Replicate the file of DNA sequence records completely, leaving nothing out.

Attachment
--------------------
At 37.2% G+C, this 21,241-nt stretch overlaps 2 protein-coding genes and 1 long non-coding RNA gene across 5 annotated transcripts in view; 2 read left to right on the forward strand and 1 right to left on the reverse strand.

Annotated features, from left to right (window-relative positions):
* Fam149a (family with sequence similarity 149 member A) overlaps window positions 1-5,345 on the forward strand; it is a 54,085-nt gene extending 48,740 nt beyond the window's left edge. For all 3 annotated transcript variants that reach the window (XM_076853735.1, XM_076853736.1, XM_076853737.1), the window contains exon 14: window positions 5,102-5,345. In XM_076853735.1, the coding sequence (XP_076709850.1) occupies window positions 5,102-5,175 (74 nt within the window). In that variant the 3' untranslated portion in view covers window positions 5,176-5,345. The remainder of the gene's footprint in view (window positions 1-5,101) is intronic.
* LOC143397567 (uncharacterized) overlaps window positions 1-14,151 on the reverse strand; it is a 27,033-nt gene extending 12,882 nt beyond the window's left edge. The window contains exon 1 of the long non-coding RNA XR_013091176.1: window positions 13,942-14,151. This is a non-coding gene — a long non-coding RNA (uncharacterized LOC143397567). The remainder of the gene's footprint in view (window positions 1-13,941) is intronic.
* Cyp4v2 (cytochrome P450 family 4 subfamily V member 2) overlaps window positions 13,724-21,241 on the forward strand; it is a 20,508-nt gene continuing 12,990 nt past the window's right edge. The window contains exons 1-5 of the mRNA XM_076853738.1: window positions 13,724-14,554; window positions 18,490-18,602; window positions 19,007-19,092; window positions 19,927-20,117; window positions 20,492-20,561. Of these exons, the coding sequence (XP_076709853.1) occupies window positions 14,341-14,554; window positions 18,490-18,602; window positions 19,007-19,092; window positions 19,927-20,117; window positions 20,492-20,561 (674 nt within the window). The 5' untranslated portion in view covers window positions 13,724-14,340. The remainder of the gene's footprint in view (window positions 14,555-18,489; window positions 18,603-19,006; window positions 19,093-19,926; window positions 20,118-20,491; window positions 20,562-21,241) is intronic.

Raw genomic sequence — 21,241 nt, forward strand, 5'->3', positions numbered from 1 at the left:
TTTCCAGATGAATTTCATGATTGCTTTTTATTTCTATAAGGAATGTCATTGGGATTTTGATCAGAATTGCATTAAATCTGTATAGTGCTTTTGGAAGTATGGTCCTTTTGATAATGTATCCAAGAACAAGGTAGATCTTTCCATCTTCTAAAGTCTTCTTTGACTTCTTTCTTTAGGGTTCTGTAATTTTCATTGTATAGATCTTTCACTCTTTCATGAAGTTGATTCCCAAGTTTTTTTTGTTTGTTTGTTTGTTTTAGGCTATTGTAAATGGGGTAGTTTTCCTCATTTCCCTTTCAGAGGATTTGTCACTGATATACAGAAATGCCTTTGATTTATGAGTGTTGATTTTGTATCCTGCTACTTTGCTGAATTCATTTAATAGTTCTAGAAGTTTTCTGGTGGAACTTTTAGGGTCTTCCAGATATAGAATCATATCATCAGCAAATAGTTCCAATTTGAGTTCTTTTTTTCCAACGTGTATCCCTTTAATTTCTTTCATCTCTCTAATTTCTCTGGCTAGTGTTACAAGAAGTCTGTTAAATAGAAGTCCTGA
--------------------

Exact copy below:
At 37.2% G+C, this 21,241-nt stretch overlaps 2 protein-coding genes and 1 long non-coding RNA gene across 5 annotated transcripts in view; 2 read left to right on the forward strand and 1 right to left on the reverse strand.

Annotated features, from left to right (window-relative positions):
* Fam149a (family with sequence similarity 149 member A) overlaps window positions 1-5,345 on the forward strand; it is a 54,085-nt gene extending 48,740 nt beyond the window's left edge. For all 3 annotated transcript variants that reach the window (XM_076853735.1, XM_076853736.1, XM_076853737.1), the window contains exon 14: window positions 5,102-5,345. In XM_076853735.1, the coding sequence (XP_076709850.1) occupies window positions 5,102-5,175 (74 nt within the window). In that variant the 3' untranslated portion in view covers window positions 5,176-5,345. The remainder of the gene's footprint in view (window positions 1-5,101) is intronic.
* LOC143397567 (uncharacterized) overlaps window positions 1-14,151 on the reverse strand; it is a 27,033-nt gene extending 12,882 nt beyond the window's left edge. The window contains exon 1 of the long non-coding RNA XR_013091176.1: window positions 13,942-14,151. This is a non-coding gene — a long non-coding RNA (uncharacterized LOC143397567). The remainder of the gene's footprint in view (window positions 1-13,941) is intronic.
* Cyp4v2 (cytochrome P450 family 4 subfamily V member 2) overlaps window positions 13,724-21,241 on the forward strand; it is a 20,508-nt gene continuing 12,990 nt past the window's right edge. The window contains exons 1-5 of the mRNA XM_076853738.1: window positions 13,724-14,554; window positions 18,490-18,602; window positions 19,007-19,092; window positions 19,927-20,117; window positions 20,492-20,561. Of these exons, the coding sequence (XP_076709853.1) occupies window positions 14,341-14,554; window positions 18,490-18,602; window positions 19,007-19,092; window positions 19,927-20,117; window positions 20,492-20,561 (674 nt within the window). The 5' untranslated portion in view covers window positions 13,724-14,340. The remainder of the gene's footprint in view (window positions 14,555-18,489; window positions 18,603-19,006; window positions 19,093-19,926; window positions 20,118-20,491; window positions 20,562-21,241) is intronic.

Raw genomic sequence — 21,241 nt, forward strand, 5'->3', positions numbered from 1 at the left:
TTTCCAGATGAATTTCATGATTGCTTTTTATTTCTATAAGGAATGTCATTGGGATTTTGATCAGAATTGCATTAAATCTGTATAGTGCTTTTGGAAGTATGGTCCTTTTGATAATGTATCCAAGAACAAGGTAGATCTTTCCATCTTCTAAAGTCTTCTTTGACTTCTTTCTTTAGGGTTCTGTAATTTTCATTGTATAGATCTTTCACTCTTTCATGAAGTTGATTCCCAAGTTTTTTTTGTTTGTTTGTTTGTTTTAGGCTATTGTAAATGGGGTAGTTTTCCTCATTTCCCTTTCAGAGGATTTGTCACTGATATACAGAAATGCCTTTGATTTATGAGTGTTGATTTTGTATCCTGCTACTTTGCTGAATTCATTTAATAGTTCTAGAAGTTTTCTGGTGGAACTTTTAGGGTCTTCCAGATATAGAATCATATCATCAGCAAATAGTTCCAATTTGAGTTCTTTTTTTCCAACGTGTATCCCTTTAATTTCTTTCATCTCTCTAATTTCTCTGGCTAGTGTTACAAGAAGTCTGTTAAATAGAAGTCCTGA